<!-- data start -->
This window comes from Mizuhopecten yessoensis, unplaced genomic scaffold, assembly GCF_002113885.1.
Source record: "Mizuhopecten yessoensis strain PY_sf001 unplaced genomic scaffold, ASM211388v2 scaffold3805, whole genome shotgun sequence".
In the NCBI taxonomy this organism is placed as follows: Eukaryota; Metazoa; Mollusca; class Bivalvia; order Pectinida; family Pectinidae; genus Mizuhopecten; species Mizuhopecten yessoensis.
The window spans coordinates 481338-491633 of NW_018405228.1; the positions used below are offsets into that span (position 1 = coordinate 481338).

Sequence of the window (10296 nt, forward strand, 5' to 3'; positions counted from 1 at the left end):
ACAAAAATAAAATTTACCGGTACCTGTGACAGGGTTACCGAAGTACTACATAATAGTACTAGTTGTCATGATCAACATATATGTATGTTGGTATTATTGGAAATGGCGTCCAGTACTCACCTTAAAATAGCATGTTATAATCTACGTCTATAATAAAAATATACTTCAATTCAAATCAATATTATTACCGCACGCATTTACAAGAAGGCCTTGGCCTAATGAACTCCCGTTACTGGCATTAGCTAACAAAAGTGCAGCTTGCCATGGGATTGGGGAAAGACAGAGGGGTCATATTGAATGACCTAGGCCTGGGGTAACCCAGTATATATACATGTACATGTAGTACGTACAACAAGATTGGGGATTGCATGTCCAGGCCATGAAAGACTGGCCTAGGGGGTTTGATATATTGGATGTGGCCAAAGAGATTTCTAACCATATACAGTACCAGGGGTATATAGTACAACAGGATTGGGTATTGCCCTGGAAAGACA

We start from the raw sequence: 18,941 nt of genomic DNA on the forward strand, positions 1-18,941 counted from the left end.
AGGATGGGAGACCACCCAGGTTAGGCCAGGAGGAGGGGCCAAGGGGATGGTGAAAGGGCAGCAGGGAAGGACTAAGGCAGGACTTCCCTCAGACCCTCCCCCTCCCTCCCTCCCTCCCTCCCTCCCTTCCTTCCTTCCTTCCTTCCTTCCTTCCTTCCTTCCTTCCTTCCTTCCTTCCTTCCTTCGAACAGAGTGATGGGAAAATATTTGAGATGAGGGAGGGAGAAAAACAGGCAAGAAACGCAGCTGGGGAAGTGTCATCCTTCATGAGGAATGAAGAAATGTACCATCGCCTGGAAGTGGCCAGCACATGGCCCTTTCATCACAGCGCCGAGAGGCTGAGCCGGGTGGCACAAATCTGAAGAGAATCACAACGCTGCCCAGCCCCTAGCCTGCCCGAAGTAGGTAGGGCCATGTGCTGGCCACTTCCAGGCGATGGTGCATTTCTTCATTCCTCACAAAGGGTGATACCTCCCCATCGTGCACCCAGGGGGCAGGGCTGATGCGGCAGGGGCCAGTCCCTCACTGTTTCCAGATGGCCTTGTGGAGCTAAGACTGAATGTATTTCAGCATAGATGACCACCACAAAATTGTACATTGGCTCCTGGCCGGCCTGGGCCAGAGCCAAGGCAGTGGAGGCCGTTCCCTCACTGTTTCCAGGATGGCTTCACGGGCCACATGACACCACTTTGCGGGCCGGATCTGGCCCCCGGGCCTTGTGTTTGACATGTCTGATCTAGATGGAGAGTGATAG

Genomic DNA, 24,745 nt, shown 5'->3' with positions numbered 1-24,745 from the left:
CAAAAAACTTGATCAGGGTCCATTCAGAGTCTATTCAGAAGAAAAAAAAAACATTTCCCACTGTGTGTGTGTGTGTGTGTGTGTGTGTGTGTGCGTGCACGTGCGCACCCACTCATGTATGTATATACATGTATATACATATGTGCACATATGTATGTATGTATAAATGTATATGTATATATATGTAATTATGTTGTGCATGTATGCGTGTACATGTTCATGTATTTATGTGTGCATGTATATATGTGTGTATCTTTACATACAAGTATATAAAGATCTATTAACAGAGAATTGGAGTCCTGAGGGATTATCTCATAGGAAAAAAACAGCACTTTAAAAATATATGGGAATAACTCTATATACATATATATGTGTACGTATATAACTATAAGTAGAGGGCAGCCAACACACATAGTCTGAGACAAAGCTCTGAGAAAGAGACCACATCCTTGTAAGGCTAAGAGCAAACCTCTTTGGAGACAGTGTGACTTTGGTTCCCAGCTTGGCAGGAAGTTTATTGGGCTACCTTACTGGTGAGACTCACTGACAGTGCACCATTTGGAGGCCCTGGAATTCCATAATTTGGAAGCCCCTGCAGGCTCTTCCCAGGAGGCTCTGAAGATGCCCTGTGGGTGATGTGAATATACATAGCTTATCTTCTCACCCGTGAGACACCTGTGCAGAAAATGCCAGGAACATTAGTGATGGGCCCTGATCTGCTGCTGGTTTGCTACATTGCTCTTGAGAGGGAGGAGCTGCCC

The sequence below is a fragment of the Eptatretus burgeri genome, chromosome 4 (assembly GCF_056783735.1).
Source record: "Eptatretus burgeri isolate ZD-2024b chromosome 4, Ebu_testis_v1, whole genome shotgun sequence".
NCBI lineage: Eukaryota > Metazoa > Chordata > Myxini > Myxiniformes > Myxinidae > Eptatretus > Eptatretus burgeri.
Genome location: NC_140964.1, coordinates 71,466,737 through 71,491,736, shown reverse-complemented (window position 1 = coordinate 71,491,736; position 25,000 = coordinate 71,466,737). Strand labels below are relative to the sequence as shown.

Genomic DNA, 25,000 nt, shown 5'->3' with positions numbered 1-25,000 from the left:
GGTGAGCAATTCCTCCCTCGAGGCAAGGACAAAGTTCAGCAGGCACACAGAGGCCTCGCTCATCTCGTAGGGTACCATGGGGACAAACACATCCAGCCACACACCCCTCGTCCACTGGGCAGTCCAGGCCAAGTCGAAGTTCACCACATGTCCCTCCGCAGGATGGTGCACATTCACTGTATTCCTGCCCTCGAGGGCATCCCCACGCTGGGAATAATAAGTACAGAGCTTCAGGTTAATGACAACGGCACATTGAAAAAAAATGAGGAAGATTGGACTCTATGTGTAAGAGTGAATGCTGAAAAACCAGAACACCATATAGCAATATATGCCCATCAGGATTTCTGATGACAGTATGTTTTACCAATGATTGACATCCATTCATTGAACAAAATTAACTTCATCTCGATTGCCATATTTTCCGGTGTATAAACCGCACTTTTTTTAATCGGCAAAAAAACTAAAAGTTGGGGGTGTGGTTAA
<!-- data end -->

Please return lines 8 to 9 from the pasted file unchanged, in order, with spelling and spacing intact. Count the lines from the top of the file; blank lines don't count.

AGGATGGGAGACCACCCAGGTTAGGCCAGGAGGAGGGGCCAAGGGGATGGTGAAAGGGCAGCAGGGAAGGACTAAGGCAGGACTTCCCTCAGACCCTCCCCCTCCCTCCCTCCCTCCCTCCCTCCCTTCCTTCCTTCCTTCCTTCCTTCCTTCCTTCCTTCCTTCCTTCCTTCCTTCCTTCCTTCGAACAGAGTGATGGGAAAATATTTGAGATGAGGGAGGGAGAAAAACAGGCAAGAAACGCAGCTGGGGAAGTGTCATCCTTCATGAGGAATGAAGAAATGTACCATCGCCTGGAAGTGGCCAGCACATGGCCCTTTCATCACAGCGCCGAGAGGCTGAGCCGGGTGGCACAAATCTGAAGAGAATCACAACGCTGCCCAGCCCCTAGCCTGCCCGAAGTAGGTAGGGCCATGTGCTGGCCACTTCCAGGCGATGGTGCATTTCTTCATTCCTCACAAAGGGTGATACCTCCCCATCGTGCACCCAGGGGGCAGGGCTGATGCGGCAGGGGCCAGTCCCTCACTGTTTCCAGATGGCCTTGTGGAGCTAAGACTGAATGTATTTCAGCATAGATGACCACCACAAAATTGTACATTGGCTCCTGGCCGGCCTGGGCCAGAGCCAAGGCAGTGGAGGCCGTTCCCTCACTGTTTCCAGGATGGCTTCACGGGCCACATGACACCACTTTGCGGGCCGGATCTGGCCCCCGGGCCTTGTGTTTGACATGTCTGATCTAGATGGAGAGTGATAG

Genomic DNA, 24,745 nt, shown 5'->3' with positions numbered 1-24,745 from the left: